3 METHODS .............. ...............58....
Research Design .............. ...............58....
Research Setting .............. ...............59....
Sam ple .............. ...............59....
Sample Criteria ............ _...... ._ ...............59....
M measures .............. ....._ ...............60....
Personality Inventory............... ...............6
Job Relative Ri sk ............... ...............62..
Demographic Information .............. ...............62....
Procedures ............... ....._ ...............63....
Data Collection Procedures .............. .......... ..............6
Procedures for the Protection of Human Subj ects ...._._._.. ............. ......_... ........6
Data Analysis............... ...............68
Power Analysis ........._...... ...............69..._.._. ......
4 ANALYSIS AND RESULTS................ ...............70
Demographic Statistics .............. ...............70....
Personality Statistics ................. ...............71...............
Research Question .............. ...............72....
5 CONCLUSIONS AND RECOMMENDATIONS .............. ...............77....
Discussion of Findings .............. ...............77....
Hyp others e s.........._...._ ......... ...............79....
Limitations of Study .............. ...............80....
Study Design Limitations .........._...._ ...............80.......__......
Statistical Analysis Limitation .............. ...............82....
Strengths of the Study .............. ...............82....
Conclusions............... .. .. .. ..................8
Recommendations for Further Research .............. ...............84....
Implications for Clinical Practice .............. ...............85....
A JOB RISK QUESTIONNAIRE .........._...._ ......... ...............86.....
B DEMOGRAPHIC QUESTIONNAIRE............... .............8
LIST OF REFERENCES ............._.. ...............88....._.........
BIOGRAPHICAL SKETCH .............. ...............98....
LIST OF TABLES
4-1 Demographic statistics for job classification, age and tenure for the overall sample
and by group (injured vs. non-injured) .............. ...............74....
4-2 Means and standard deviation of the personality domains for the overall sample and
by group (inj ured vs. non-inj ured) ................ ...............74........... ..
4-3 Means and standard deviation for the personality sub facet scores for the overall
sample and by group (injured vs. non-injured) ....._._.__ ............ ... ...._..........7
4-4 Classifieation by group (injured vs. non-injured) by excitement-seeking,
impulsiveness, angry hostility and compliance (Step 2) after controlling for job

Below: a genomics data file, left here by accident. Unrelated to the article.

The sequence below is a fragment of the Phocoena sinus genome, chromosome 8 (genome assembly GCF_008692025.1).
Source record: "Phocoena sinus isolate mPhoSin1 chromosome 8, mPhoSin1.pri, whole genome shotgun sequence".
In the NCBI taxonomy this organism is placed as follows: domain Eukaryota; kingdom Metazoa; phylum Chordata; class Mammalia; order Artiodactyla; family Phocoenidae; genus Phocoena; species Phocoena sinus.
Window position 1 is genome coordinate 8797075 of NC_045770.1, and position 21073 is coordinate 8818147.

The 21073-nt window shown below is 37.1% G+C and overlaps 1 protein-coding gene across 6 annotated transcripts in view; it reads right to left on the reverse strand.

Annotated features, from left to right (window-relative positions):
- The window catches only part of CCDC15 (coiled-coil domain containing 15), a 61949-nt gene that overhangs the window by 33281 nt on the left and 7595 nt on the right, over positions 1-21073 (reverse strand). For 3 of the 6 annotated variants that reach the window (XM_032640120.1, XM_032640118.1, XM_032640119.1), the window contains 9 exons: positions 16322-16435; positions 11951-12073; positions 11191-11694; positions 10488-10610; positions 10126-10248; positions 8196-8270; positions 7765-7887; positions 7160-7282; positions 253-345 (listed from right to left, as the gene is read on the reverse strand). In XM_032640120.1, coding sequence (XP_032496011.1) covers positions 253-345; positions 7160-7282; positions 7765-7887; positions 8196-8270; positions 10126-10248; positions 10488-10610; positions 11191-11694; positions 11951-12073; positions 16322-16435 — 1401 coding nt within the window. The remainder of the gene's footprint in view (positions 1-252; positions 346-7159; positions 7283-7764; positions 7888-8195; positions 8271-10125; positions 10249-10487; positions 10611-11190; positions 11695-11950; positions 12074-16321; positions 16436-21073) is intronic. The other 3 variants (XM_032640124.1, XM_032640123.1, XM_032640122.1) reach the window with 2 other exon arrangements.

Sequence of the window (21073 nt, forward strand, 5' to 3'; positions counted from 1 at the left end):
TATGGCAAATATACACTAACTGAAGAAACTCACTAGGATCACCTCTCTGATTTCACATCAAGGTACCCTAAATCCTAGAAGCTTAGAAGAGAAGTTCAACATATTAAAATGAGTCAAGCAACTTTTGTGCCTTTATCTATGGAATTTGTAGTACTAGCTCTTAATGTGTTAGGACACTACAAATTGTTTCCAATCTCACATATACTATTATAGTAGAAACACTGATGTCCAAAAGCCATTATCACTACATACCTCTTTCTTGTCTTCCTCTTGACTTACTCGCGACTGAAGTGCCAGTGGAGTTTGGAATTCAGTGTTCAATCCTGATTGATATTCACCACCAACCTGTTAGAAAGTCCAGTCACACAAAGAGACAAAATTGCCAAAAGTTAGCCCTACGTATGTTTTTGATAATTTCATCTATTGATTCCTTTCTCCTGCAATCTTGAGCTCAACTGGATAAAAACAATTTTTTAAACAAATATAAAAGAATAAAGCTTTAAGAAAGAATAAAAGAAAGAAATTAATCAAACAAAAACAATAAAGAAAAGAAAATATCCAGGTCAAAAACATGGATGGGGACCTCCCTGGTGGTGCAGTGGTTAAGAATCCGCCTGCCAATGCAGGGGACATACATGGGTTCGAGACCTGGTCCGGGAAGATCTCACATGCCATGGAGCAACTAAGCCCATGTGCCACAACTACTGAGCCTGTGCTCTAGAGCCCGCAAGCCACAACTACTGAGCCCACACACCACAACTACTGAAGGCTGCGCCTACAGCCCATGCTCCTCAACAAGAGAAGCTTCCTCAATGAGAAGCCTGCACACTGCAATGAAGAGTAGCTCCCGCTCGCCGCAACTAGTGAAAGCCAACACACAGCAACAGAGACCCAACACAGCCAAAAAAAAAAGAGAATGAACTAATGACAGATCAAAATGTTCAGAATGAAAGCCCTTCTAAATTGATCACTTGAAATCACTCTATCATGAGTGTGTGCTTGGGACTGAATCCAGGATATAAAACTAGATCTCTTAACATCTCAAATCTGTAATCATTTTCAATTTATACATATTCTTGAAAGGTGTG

classification, age and tenure (Step 1) .............. ...............76....
4-5 Logistic regression on excitement seeking, impulsiveness, compliance and angry
hostility predicting group membership (injured vs. non-injured) after controlling for
age, tenure and j ob classification (nurse vs. UAP) ................ ............... ......... ...76
LIST OF FIGURES
1-1 Planning model to prevent occupational injury .............. ...............37....
1-2 The PROCEED-PRECEDE Model ........._._. ...._. ...............38..
1-3 Epidemiological triad............... ...............38.
LIST OF KEY TERMS
"That occurrence in a sequence of events that produces
unintended injury, death or property damage. Accident
refers to the event, not the result of the event" (National
Safety Council [NSC], 2005).
"The quality of being agreeable or pleasing, that quality
which gives satisfaction or moderate pleasure to the mind
of senses" (Merriam-Webster's Online, 2005). A
"dimension of interpersonal tendencies; fundamentally
altruistic" (Costa & McCrae, 1992, p. 15).
"A deep seated ill will. Conflict, opposition, or resistance
in thought or principle" (Merriam-Webster' s Online, 2005).
"The tendency to experience anger and related states such
as frustration and bitterness" (Costa & McCrae, 1992, p.
"The tendency to defer to others, to inhibit aggression and
to forgive and forget" (Costa & McCrae, 1992, p. 18).
"The disposition to defer to others" (Merriam-Webster' s
"The appetite for the thrills of bright colors and noisy
settings" (Costa & McCrae, 1992, p. 17).
"The preference for attending to the outer world of
obj ective events with an emphasis upon active involvement
in the environment. The extrovert is sociable, lively,
novelty-seeking, carefree and emotionally expressive"
(Morris, quoted in Hansen, 1988). Extraverts like
"excitement and stimulation and tend to be cheerful in
disposition" (Costa & McCrae, 1992, p. 15).
"A condition or physical situation with a potential for an
undesirable consequence, such as loss of life or limb"